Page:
So as much as I like Russia (I actually have a book called “Traditional Russian Fairy Tales” on my e-reader right now), I think this connection of war and traditional perception of masculinity is dangerous. You can observe a side effect right now; ask any random Russian why Putin is being supported (or any conservative Turk about Erdogan our back in Germany in the 1930s about Hitler), and you will most likely hear “strong”. The implication is that strong men make good leaders (even though history often taught us the opposite). Obama, on the other side, is not perceived at strong at all. But this is what we want; the whole point of democracy is to prevent charismatic dictators from seizing power and turning their country into a swamp of corruption and injustice. After all, the “weak and indecisive” EU has been attracting all those countries who endured “strong” Moscowian rulers long enough.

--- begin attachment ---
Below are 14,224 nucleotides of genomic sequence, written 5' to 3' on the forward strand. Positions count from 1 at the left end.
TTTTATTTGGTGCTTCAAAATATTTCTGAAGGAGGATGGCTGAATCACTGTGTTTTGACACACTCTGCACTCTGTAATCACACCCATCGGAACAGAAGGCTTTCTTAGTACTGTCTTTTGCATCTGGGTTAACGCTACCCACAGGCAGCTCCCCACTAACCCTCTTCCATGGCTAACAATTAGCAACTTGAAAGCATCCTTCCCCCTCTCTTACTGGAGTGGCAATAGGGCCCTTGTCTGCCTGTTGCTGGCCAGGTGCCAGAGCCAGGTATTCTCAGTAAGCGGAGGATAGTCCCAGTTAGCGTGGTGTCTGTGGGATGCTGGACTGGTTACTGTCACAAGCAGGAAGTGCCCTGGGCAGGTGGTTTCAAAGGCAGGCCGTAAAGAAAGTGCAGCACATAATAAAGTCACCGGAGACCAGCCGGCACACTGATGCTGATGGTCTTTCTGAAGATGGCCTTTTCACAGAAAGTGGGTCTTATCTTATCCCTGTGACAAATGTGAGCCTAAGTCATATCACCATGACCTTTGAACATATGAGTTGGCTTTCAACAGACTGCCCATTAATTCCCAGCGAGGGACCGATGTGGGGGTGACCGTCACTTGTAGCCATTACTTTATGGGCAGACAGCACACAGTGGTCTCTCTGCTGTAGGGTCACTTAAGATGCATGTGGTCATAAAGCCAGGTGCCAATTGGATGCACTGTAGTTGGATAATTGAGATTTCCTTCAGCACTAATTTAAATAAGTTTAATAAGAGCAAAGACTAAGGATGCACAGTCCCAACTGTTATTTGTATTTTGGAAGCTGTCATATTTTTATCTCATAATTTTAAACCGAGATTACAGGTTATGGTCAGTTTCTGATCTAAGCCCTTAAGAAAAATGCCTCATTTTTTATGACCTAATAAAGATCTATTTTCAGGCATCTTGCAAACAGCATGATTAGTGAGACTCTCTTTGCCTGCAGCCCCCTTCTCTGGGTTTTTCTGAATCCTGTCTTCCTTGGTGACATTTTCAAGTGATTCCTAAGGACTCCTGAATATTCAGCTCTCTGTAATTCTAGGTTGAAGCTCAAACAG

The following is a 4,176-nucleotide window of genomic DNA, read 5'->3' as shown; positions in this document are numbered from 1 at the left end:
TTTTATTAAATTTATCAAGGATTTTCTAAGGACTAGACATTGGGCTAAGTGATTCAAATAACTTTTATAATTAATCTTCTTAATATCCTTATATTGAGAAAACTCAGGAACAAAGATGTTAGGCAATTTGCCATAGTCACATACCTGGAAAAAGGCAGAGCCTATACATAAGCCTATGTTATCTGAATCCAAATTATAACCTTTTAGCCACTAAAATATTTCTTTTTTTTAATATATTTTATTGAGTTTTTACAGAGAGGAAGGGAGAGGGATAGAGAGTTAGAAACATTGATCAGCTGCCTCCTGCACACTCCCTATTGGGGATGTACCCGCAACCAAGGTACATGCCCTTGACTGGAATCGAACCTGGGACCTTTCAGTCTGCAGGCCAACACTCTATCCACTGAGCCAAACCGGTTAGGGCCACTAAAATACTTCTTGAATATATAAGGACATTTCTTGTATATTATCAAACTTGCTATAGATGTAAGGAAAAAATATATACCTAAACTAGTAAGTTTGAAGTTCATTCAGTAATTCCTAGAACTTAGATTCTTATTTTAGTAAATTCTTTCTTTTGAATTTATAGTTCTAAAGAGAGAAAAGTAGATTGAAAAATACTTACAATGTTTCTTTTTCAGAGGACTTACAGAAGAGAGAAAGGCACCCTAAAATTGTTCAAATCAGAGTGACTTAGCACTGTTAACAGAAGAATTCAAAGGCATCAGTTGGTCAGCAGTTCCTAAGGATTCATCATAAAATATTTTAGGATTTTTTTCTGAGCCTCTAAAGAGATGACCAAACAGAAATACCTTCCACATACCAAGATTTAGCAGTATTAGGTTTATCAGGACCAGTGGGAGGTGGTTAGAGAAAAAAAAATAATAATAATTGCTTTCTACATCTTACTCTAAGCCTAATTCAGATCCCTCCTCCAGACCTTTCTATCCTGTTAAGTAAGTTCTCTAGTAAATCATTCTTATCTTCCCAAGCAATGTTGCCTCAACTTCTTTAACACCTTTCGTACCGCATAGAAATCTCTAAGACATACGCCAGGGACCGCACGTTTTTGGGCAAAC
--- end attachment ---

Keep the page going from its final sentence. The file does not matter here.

Boy, I like Russia anyways. Like this song “Katyusha”; almost everybody in Russia could sing you this song about a (probably hot) Russian girl longing for her man who’s at war. But wait, isn’t it again a sign for the Russian identity mainly being based in the sacrifices of the Great Patriotic War? Ach, to hell with you, brain…
Or to Siberia.
Better to Siberia.
* Of course, it wasn’t Stalin who killed Hitler in an epic battle between fantasy overlords like in this awesome comic. It were the Russian soldiers, engineers, factory workers and peasants who defeated the Germans. Stalin, however, purged all the experienced officers out of the red army in the late 1930s.